I don’t pretend that this one-page summary is a substitute for reading either book. I suggest reading this page first, then reading Abel and Floyd’s 100-pager, and then engaging Eric’s book itself. Each iteration will hopefully prepare you for the next without overwhelming your mind at any stage.

I apologise if I've omitted something really important in the process or put words into any author’s mouth that he didn’t intend. Let me know of any errors by leaving a comment here, and I'll put out a revised version.

There's also the DDD book by Jimmy Nilsson (Applying Domain-Driven Design and Patterns) which I recently bought but haven't read yet. Stay tuned and I'll post my thoughts on this book as well.

My (unsubstantiated) Snapshot View of SOAP/WS-* and REST

At the moment, I haven't got the links to back me up, but I thought it's important to capture the thought before it escapes me.

I think SOAP/WS-* is an ambitious 100% vision for SOA that is 60% implemented.
And I think REST is a pragmatic 80% vision for SOA that is more than 90% implemented.

That model then explains to me the mutual contempt of both camps. The SOAP/WS-* group criticises REST for an overly simplistic model that does not cover a number of use cases - notably Quality of Service specification (security, reliability, transactions), policy-driven service interactions, process definition, exploitation of "industrial strength" message queue infrastructure, etc. That's because the SOAP/WS-* brief is all-encompassing. They've bitten off a lot.

The REST group criticises SOAP/WS-* for exactly that. They believe that SOAP/WS-* has bitten off more than it can chew. REST has taken a modest bite of the SOA problem, and has produced tangible results. What has SOAP/WS-* delivered except complexity?

A year ago, the winner of this argument would have been REST. But the SOAP/WS-* camp has been steadily chewing away at what they've bitten off. And delivering, bit by bit. Two words - Tango and WSO2. SOAP/WS-* complex? Vapourware? Not anymore.

Now it's the REST camp's turn to be defensive about their incompleteness of vision. We're beginning to hear mumblings about WADL, HTTPR and message-level security. I detect an air of defensiveness in talk about transactions and process definition. My long years of experience dealing with commercial vendors tells me that when someone questions the need for a capability, it usually means their product doesn't have it (yet). (Once they have the feature, it of course becomes indispensible and any rival product without it isn't serious competition.) Many of the RESTafarian arguments against the "unnecessary" features of SOAP/WS-* give me a feeling of déjà vu.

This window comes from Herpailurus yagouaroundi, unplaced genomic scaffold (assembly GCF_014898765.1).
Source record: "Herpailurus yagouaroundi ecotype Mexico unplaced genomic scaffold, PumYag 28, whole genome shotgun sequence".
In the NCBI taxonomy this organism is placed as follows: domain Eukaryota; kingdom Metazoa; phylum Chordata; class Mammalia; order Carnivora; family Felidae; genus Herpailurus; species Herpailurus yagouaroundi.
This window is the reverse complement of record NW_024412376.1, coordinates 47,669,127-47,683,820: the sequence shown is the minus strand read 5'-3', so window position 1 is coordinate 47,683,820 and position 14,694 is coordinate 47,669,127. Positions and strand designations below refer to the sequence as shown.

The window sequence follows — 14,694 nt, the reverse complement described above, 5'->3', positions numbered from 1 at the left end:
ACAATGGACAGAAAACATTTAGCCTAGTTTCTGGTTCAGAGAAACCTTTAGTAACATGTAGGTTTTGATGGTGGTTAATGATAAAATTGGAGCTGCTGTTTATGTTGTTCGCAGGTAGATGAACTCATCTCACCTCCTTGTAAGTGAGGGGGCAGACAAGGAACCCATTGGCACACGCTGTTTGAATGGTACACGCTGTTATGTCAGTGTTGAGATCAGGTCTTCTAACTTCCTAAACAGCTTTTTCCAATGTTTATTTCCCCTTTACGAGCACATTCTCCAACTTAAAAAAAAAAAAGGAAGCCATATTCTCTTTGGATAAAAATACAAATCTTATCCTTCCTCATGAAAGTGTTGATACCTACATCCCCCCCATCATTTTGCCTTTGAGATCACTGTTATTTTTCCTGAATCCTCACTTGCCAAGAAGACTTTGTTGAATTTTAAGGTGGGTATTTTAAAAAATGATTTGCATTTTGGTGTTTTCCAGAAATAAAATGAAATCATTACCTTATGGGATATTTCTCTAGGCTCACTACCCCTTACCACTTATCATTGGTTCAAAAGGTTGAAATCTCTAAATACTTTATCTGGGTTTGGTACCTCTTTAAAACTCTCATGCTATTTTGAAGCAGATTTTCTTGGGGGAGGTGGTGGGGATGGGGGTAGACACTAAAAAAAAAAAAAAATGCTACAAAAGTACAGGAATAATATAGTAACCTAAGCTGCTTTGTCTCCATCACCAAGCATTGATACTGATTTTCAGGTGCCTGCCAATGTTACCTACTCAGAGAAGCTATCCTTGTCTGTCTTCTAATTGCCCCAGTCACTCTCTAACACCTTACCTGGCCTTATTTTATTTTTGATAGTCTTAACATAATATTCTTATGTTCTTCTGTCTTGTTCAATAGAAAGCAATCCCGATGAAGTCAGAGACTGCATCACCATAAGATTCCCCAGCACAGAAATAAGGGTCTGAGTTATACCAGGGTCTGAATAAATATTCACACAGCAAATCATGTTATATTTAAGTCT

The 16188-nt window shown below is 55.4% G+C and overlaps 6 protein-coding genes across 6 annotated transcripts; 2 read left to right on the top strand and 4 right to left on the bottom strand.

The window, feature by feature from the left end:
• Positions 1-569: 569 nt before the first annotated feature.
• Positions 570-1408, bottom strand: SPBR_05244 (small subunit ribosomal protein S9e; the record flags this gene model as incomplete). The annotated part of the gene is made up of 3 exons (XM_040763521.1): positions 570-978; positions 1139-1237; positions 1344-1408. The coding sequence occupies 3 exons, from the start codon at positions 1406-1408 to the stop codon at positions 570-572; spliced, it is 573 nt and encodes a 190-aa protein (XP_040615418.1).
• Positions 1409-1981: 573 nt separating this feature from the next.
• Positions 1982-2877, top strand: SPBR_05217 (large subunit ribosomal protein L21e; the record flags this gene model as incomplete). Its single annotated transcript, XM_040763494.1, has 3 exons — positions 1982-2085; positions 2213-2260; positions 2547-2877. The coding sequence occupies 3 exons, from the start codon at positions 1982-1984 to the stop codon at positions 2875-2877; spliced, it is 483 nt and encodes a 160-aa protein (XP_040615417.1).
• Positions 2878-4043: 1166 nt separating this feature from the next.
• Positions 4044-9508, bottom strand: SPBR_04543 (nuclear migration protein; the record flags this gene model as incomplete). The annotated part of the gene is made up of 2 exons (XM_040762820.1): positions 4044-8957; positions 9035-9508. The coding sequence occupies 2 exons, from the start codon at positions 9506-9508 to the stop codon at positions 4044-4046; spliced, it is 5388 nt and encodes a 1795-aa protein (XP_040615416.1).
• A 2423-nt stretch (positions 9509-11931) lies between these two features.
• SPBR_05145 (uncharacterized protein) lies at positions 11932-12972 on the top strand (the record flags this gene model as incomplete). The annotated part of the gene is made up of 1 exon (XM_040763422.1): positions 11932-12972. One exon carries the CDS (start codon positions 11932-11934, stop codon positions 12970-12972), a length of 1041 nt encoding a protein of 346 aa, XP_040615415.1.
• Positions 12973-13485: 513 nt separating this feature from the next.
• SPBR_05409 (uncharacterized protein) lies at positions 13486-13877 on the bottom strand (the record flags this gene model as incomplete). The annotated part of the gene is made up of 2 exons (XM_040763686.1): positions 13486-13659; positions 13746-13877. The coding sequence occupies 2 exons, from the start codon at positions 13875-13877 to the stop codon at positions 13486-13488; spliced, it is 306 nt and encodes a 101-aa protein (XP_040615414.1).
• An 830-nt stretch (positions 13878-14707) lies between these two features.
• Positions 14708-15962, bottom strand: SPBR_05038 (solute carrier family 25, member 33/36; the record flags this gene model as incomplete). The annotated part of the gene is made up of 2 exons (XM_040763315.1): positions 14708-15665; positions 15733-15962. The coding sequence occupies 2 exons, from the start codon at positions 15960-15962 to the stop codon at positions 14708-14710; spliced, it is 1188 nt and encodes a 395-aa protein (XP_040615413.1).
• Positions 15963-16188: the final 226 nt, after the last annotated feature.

And oh, while REST is ahead of SOAP/WS-* on implementation, it's still not at 100%. Do let me know, for example, when PUT and DELETE are finally implemented by browsers. Ouch.

I'm not gloating that a bit of the REST smugness has been punctured (OK, just a little bit). I'm happy that the two worlds are improving their levels of maturity. In 2008, I'll be looking for REST to expand their vision, and for SOAP/WS-* to deliver on their vision.

Tuesday, December 18, 2007

What ESB Is and Isn't (A Quick Mnemonic)

Even if you remember nothing else about ESB (Enterprise Service Bus) from my earlier rant, this should be sufficient:

ESB != Expensive Shrinkwrapped Broker
ESB = Endpoints (SOAP & BPEL)

As my old friend Jim Webber likes to say, the SOAP message _is_ the Bus. It's a piece of Zen-like wisdom, and it takes a while to get one's head around it, but once you "get" it, you'll never fall for vendorspeak again. I am so over centralised brokers calling themselves ESBs.

Thursday, December 13, 2007

Paying the RESTafarians Back in Their Own Coin

Though I like REST and consider it a very elegant model for SOA, it's a little tiresome to hear day in and day out that it's so much more elegant than the SOAP-based Web Services model. In fact, I'm getting so tired of this shrill posturing that I'm going to stick it to the RESTafarians right now, in their own style. Watch.

REST exploits the features of that most scalable application there is - the web, right? REST doesn't fight the features of the web, it works with them, right? HTTP is not just a transport protocol, it's an application protocol, right? URIs are the most natural way to identify resources, HTTP's standard verbs are the most natural way to expose what can be done with resources, and hyperlinks are the most natural way to tie all these together to expose the whole system as a State Machine, right??

Great. I'd like to introduce you to something far older, more basic and more extensible than your web with its URIs, standard verbs and hyperlinks. You may have heard of the Internet. That's right, The Internet. Do you consider the Internet to be scalable, resilient, supportive of innovation? Yes? Good.

This may sound familiar, but the trick, dear friends, is not to fight the Internet model but to work with it. And what is this Internet model? In a sentence, it's about message passing between nodes using a network that is smart enough to provide resilience, but nothing more. This means that every higher-order piece of logic must be implemented by the nodes themselves. In other words, the Internet philosophy is "Dumb network, smart endpoints" (remembering of course, that the network isn't really "dumb", just deliberately constrained in its smartness to do nothing more than resilient packet routing). And the protocol used by the Internet for packet routing is, of course, Internet Protocol (IP).